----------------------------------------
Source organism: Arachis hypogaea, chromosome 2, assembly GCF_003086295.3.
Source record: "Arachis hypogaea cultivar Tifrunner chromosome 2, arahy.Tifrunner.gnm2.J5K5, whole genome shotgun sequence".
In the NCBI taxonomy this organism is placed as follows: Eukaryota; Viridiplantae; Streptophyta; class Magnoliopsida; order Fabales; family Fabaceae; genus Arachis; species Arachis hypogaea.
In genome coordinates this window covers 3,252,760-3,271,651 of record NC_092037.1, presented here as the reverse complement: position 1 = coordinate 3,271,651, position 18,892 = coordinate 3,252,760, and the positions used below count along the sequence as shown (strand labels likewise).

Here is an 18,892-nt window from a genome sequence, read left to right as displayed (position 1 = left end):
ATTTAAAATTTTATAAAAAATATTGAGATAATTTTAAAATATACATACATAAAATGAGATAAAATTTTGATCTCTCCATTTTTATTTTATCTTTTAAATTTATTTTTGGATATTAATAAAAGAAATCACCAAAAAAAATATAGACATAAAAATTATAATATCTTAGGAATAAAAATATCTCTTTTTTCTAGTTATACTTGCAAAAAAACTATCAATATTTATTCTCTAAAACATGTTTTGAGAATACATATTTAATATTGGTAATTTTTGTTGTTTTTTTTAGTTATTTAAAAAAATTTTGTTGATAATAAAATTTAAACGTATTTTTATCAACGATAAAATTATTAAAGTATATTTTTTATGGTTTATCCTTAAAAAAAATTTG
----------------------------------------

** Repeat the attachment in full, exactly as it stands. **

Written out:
Source organism: Arachis hypogaea, chromosome 2, assembly GCF_003086295.3.
Source record: "Arachis hypogaea cultivar Tifrunner chromosome 2, arahy.Tifrunner.gnm2.J5K5, whole genome shotgun sequence".
In the NCBI taxonomy this organism is placed as follows: Eukaryota; Viridiplantae; Streptophyta; class Magnoliopsida; order Fabales; family Fabaceae; genus Arachis; species Arachis hypogaea.
In genome coordinates this window covers 3,252,760-3,271,651 of record NC_092037.1, presented here as the reverse complement: position 1 = coordinate 3,271,651, position 18,892 = coordinate 3,252,760, and the positions used below count along the sequence as shown (strand labels likewise).

Here is an 18,892-nt window from a genome sequence, read left to right as displayed (position 1 = left end):
ATTTAAAATTTTATAAAAAATATTGAGATAATTTTAAAATATACATACATAAAATGAGATAAAATTTTGATCTCTCCATTTTTATTTTATCTTTTAAATTTATTTTTGGATATTAATAAAAGAAATCACCAAAAAAAATATAGACATAAAAATTATAATATCTTAGGAATAAAAATATCTCTTTTTTCTAGTTATACTTGCAAAAAAACTATCAATATTTATTCTCTAAAACATGTTTTGAGAATACATATTTAATATTGGTAATTTTTGTTGTTTTTTTTAGTTATTTAAAAAAATTTTGTTGATAATAAAATTTAAACGTATTTTTATCAACGATAAAATTATTAAAGTATATTTTTTATGGTTTATCCTTAAAAAAAATTTG